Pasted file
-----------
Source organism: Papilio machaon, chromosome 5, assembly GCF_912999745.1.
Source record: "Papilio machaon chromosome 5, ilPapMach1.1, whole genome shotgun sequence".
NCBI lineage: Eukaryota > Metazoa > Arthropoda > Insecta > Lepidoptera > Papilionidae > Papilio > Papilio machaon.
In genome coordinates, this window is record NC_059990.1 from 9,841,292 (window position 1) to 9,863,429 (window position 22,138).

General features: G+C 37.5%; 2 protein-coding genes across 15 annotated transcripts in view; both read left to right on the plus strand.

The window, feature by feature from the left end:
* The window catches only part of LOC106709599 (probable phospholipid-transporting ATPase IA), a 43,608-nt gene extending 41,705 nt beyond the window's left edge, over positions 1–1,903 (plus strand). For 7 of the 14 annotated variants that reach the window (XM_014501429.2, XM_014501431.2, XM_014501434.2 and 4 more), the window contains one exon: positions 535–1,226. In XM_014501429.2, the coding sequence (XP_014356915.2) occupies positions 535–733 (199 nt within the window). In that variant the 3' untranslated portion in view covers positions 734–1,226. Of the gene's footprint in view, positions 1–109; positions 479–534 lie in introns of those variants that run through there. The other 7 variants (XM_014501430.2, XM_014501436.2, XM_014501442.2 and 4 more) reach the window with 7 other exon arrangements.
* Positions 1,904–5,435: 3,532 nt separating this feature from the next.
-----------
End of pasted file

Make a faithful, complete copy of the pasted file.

Source organism: Papilio machaon, chromosome 5, assembly GCF_912999745.1.
Source record: "Papilio machaon chromosome 5, ilPapMach1.1, whole genome shotgun sequence".
NCBI lineage: Eukaryota > Metazoa > Arthropoda > Insecta > Lepidoptera > Papilionidae > Papilio > Papilio machaon.
In genome coordinates, this window is record NC_059990.1 from 9,841,292 (window position 1) to 9,863,429 (window position 22,138).

General features: G+C 37.5%; 2 protein-coding genes across 15 annotated transcripts in view; both read left to right on the plus strand.

The window, feature by feature from the left end:
* The window catches only part of LOC106709599 (probable phospholipid-transporting ATPase IA), a 43,608-nt gene extending 41,705 nt beyond the window's left edge, over positions 1–1,903 (plus strand). For 7 of the 14 annotated variants that reach the window (XM_014501429.2, XM_014501431.2, XM_014501434.2 and 4 more), the window contains one exon: positions 535–1,226. In XM_014501429.2, the coding sequence (XP_014356915.2) occupies positions 535–733 (199 nt within the window). In that variant the 3' untranslated portion in view covers positions 734–1,226. Of the gene's footprint in view, positions 1–109; positions 479–534 lie in introns of those variants that run through there. The other 7 variants (XM_014501430.2, XM_014501436.2, XM_014501442.2 and 4 more) reach the window with 7 other exon arrangements.
* Positions 1,904–5,435: 3,532 nt separating this feature from the next.